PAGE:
Brave or premature? Britain divided over end of COVID isolation

Brave or premature? Britain divided over end of COVID isolation

August 31, 2022

London: When British Prime Minister Boris Johnson ended the legal requirement to self-isolate after a positive COVID-19 test seven months ago, about 3.3 million people – almost one in 19 – in the United Kingdom were infected with the virus.

In early February, some cynics, with the memory of Johnson’s shambolic early handling of the crisis fresh in their minds, described the move as an attempted distraction from his own political scandals.

Boris Johnson’s bold move to end mandated isolation periods after a positive COVD test is still being debated in Britain.Credit:Bloomberg

Downing Street stressed the decision was not a recommendation that people should go to work if they had coronavirus, adding that “guidance” on appropriate behaviour would remain in place.

“Obviously in the same way that someone with flu, we wouldn’t recommend they go to work; we would never recommend anyone goes to work when they have an infectious disease,” it said, wary of a backlash from an anxious public.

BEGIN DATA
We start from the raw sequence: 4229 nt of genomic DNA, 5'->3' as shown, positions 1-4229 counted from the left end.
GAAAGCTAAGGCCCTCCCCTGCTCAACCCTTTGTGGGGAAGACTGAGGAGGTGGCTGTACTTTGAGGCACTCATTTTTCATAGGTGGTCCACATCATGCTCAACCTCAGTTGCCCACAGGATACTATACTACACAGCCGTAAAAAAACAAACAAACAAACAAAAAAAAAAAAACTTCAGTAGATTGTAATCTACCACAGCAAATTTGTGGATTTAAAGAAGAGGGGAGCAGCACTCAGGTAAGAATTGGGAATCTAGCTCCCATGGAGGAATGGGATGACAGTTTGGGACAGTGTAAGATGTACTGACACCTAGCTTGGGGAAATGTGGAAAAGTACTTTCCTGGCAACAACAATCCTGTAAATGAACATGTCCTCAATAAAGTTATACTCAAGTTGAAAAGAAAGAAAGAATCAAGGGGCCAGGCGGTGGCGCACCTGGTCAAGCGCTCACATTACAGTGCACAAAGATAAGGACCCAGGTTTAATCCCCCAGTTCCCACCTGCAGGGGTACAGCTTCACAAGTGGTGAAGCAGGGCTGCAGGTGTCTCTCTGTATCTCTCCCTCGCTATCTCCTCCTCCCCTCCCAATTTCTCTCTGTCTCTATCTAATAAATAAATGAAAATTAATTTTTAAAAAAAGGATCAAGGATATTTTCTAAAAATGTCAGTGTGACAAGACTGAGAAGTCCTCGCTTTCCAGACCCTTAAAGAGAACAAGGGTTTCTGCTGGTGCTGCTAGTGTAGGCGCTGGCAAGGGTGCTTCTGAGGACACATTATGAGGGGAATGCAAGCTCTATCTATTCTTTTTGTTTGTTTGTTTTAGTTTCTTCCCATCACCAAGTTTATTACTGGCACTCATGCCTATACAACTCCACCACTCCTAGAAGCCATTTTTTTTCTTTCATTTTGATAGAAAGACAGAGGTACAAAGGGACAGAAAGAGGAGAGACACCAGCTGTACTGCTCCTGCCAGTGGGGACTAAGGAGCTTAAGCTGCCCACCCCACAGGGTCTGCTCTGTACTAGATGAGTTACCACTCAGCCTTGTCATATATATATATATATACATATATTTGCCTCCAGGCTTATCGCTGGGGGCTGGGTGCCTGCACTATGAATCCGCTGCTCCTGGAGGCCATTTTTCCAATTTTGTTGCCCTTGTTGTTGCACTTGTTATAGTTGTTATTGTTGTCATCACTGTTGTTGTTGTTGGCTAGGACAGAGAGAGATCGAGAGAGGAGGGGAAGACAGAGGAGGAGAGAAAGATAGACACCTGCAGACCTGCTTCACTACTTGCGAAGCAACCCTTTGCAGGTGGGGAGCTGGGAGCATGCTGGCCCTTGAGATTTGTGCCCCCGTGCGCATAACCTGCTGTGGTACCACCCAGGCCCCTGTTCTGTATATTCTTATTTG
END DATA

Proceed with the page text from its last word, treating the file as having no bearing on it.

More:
It was, at the time, considered somewhat of a gamble and Johnson was condemned in some quarters as reckless and, as one union leader said, “going too far, way too soon”. Life, however, slowly returned to normal in London and major cities throughout the country.

Nurses from the nearby St Thomas’ Hospital take a break atop the National COVID Memorial Wall in London.Credit:AP

As Australia and other nations emerge from a third long, cold COVID winter, Johnson’s bold move is being examined closely to determine if it was brave or indeed premature.

In Britain, some are warning that cases will most likely increase in autumn and winter as people spend less time in the open air, that disruption to school and university life will continue, and young people will once again be a vector of transmission to older generations.

Experts, such as Tim Spector, professor of genetic epidemiology at King’s College London, said scrapping the legal requirement was “pragmatic” as self-isolation rules were, essentially, self-policed anyway.

“No longer mandating isolation periods isn’t going to make a big difference,” he said then. But he stressed the need to continue with “strong public health messaging”, adding that the government “must not pretend it’s over”.